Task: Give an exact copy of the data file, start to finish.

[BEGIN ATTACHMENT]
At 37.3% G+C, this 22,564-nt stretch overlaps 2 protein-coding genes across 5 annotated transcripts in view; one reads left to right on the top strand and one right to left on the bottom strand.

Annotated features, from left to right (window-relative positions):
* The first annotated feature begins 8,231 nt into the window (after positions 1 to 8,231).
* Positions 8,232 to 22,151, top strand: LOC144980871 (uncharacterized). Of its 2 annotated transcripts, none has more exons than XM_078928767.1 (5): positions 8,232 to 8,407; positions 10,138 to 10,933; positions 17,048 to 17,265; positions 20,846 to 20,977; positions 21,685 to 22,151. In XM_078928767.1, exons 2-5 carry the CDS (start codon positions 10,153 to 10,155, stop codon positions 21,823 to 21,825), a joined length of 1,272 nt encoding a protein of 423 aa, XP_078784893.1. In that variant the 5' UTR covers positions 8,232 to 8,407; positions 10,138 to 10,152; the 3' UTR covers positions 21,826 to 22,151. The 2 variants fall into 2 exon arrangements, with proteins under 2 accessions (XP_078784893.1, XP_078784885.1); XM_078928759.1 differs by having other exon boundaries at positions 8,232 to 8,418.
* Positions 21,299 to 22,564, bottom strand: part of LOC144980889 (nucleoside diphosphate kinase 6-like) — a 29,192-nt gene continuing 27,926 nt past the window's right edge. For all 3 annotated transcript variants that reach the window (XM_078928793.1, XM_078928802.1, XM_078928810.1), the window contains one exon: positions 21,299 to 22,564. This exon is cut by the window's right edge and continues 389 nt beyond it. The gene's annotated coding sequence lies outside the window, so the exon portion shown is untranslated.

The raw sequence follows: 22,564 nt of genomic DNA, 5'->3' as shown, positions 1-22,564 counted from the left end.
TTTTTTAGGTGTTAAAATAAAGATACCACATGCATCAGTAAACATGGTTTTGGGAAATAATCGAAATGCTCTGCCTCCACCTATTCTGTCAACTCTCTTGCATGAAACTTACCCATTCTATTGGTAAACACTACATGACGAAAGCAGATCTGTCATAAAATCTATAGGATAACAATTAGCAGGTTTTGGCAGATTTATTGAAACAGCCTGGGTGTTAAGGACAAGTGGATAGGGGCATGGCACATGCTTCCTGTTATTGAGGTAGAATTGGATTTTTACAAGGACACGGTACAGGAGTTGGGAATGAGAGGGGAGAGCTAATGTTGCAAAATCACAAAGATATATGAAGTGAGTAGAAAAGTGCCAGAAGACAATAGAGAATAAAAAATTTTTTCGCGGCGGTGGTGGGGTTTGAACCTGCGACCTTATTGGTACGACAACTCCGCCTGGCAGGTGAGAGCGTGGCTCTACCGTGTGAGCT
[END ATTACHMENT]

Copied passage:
At 37.3% G+C, this 22,564-nt stretch overlaps 2 protein-coding genes across 5 annotated transcripts in view; one reads left to right on the top strand and one right to left on the bottom strand.

Annotated features, from left to right (window-relative positions):
* The first annotated feature begins 8,231 nt into the window (after positions 1 to 8,231).
* Positions 8,232 to 22,151, top strand: LOC144980871 (uncharacterized). Of its 2 annotated transcripts, none has more exons than XM_078928767.1 (5): positions 8,232 to 8,407; positions 10,138 to 10,933; positions 17,048 to 17,265; positions 20,846 to 20,977; positions 21,685 to 22,151. In XM_078928767.1, exons 2-5 carry the CDS (start codon positions 10,153 to 10,155, stop codon positions 21,823 to 21,825), a joined length of 1,272 nt encoding a protein of 423 aa, XP_078784893.1. In that variant the 5' UTR covers positions 8,232 to 8,407; positions 10,138 to 10,152; the 3' UTR covers positions 21,826 to 22,151. The 2 variants fall into 2 exon arrangements, with proteins under 2 accessions (XP_078784893.1, XP_078784885.1); XM_078928759.1 differs by having other exon boundaries at positions 8,232 to 8,418.
* Positions 21,299 to 22,564, bottom strand: part of LOC144980889 (nucleoside diphosphate kinase 6-like) — a 29,192-nt gene continuing 27,926 nt past the window's right edge. For all 3 annotated transcript variants that reach the window (XM_078928793.1, XM_078928802.1, XM_078928810.1), the window contains one exon: positions 21,299 to 22,564. This exon is cut by the window's right edge and continues 389 nt beyond it. The gene's annotated coding sequence lies outside the window, so the exon portion shown is untranslated.

The raw sequence follows: 22,564 nt of genomic DNA, 5'->3' as shown, positions 1-22,564 counted from the left end.
TTTTTTAGGTGTTAAAATAAAGATACCACATGCATCAGTAAACATGGTTTTGGGAAATAATCGAAATGCTCTGCCTCCACCTATTCTGTCAACTCTCTTGCATGAAACTTACCCATTCTATTGGTAAACACTACATGACGAAAGCAGATCTGTCATAAAATCTATAGGATAACAATTAGCAGGTTTTGGCAGATTTATTGAAACAGCCTGGGTGTTAAGGACAAGTGGATAGGGGCATGGCACATGCTTCCTGTTATTGAGGTAGAATTGGATTTTTACAAGGACACGGTACAGGAGTTGGGAATGAGAGGGGAGAGCTAATGTTGCAAAATCACAAAGATATATGAAGTGAGTAGAAAAGTGCCAGAAGACAATAGAGAATAAAAAATTTTTTCGCGGCGGTGGTGGGGTTTGAACCTGCGACCTTATTGGTACGACAACTCCGCCTGGCAGGTGAGAGCGTGGCTCTACCGTGTGAGCT